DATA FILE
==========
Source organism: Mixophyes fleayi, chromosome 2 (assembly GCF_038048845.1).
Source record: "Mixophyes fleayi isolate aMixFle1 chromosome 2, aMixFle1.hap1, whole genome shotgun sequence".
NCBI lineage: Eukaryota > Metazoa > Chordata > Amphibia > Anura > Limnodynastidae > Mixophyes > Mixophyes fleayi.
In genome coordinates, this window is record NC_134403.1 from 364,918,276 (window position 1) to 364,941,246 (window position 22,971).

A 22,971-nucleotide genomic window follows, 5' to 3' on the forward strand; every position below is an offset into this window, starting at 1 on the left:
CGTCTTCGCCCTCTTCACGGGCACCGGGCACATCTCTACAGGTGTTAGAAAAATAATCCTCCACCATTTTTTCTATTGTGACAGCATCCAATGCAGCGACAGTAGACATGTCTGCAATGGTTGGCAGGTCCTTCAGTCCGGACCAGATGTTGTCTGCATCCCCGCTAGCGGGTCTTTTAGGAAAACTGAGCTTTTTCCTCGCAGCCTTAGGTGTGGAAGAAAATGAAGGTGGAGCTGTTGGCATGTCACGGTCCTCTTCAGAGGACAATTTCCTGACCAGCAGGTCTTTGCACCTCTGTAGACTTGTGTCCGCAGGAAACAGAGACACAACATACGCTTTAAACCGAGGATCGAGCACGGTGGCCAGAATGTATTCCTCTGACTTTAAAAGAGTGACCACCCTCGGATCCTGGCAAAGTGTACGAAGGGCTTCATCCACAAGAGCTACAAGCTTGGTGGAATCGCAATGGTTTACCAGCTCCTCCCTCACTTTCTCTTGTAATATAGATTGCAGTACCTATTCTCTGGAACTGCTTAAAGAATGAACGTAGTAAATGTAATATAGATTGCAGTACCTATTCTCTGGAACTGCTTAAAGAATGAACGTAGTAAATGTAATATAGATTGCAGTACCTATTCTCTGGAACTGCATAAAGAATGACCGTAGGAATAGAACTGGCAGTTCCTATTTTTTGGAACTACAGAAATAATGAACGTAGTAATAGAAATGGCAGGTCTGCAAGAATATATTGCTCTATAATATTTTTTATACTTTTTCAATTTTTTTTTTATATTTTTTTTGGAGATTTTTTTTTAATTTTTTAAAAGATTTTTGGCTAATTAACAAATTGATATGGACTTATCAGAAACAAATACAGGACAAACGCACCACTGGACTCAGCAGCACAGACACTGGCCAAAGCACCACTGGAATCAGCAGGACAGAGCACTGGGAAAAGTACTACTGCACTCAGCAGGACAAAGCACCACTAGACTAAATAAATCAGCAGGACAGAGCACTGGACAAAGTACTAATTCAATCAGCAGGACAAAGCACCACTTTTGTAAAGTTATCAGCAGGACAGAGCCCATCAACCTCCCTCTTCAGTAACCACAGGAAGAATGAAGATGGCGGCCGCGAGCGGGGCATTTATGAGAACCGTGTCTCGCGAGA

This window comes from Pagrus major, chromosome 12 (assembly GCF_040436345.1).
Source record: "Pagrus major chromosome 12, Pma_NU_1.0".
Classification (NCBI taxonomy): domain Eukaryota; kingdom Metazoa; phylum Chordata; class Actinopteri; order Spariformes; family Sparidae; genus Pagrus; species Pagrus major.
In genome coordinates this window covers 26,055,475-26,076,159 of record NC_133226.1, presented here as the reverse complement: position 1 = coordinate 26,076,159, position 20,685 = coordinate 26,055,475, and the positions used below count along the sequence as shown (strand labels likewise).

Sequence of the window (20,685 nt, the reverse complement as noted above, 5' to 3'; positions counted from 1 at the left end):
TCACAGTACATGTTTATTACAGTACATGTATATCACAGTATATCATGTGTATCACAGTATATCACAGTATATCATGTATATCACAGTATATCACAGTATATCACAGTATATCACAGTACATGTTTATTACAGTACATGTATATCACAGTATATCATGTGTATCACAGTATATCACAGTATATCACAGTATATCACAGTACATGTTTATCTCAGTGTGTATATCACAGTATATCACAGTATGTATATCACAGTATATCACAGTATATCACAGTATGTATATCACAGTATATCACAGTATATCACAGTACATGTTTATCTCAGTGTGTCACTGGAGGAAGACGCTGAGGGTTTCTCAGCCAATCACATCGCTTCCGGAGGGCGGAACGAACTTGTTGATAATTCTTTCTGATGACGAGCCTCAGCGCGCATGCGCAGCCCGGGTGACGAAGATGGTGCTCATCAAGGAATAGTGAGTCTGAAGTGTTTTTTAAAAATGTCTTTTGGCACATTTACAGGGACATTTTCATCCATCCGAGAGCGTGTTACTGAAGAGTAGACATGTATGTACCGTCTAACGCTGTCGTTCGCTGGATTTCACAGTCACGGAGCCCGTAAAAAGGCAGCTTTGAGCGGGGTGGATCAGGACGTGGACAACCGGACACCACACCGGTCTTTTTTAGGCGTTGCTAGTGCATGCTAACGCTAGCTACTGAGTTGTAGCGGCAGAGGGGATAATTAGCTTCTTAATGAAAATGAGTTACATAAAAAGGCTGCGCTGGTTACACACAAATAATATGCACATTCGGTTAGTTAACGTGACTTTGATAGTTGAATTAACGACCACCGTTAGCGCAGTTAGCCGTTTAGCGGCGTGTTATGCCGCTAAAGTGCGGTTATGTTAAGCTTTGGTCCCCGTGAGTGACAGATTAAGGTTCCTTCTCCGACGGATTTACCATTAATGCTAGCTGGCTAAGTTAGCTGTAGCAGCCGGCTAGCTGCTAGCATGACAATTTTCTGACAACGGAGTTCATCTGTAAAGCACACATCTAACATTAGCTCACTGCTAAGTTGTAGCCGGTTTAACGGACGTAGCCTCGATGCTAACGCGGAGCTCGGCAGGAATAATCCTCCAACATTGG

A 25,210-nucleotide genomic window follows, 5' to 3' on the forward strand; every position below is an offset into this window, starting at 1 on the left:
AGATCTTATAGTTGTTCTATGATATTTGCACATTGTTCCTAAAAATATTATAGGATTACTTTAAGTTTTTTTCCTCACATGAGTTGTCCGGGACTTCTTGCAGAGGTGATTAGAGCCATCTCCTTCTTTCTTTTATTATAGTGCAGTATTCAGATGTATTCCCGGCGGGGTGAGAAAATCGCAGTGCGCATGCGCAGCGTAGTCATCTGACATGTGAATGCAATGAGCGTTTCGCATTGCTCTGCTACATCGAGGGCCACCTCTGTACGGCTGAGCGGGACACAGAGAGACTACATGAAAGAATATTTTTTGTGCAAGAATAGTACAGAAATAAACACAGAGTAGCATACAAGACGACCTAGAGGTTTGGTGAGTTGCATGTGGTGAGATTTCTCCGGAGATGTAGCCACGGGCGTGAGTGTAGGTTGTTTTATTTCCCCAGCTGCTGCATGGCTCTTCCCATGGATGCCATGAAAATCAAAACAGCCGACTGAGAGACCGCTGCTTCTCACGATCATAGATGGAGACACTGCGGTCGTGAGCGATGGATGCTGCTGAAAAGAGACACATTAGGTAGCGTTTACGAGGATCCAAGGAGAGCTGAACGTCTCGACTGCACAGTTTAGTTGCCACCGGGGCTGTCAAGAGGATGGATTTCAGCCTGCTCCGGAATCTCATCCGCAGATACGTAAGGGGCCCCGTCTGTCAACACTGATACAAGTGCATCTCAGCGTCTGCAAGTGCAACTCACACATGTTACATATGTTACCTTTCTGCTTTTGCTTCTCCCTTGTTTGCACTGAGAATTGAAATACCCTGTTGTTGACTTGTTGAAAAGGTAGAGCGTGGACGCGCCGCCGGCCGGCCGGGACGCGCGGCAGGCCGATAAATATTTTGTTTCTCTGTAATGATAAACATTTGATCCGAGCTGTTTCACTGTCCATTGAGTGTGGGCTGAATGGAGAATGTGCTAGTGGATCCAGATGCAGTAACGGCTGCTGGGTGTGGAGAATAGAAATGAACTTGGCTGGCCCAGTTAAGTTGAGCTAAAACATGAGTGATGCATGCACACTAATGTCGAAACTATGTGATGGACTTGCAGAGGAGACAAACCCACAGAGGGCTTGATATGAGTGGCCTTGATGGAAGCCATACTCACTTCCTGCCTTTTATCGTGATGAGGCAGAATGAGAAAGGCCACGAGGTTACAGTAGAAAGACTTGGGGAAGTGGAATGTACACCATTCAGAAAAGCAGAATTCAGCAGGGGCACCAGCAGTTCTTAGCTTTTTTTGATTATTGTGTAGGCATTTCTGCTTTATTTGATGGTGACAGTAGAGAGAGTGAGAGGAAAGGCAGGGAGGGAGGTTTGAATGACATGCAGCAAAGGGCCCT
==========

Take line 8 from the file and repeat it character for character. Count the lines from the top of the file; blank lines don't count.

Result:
Source record: "Pagrus major chromosome 12, Pma_NU_1.0".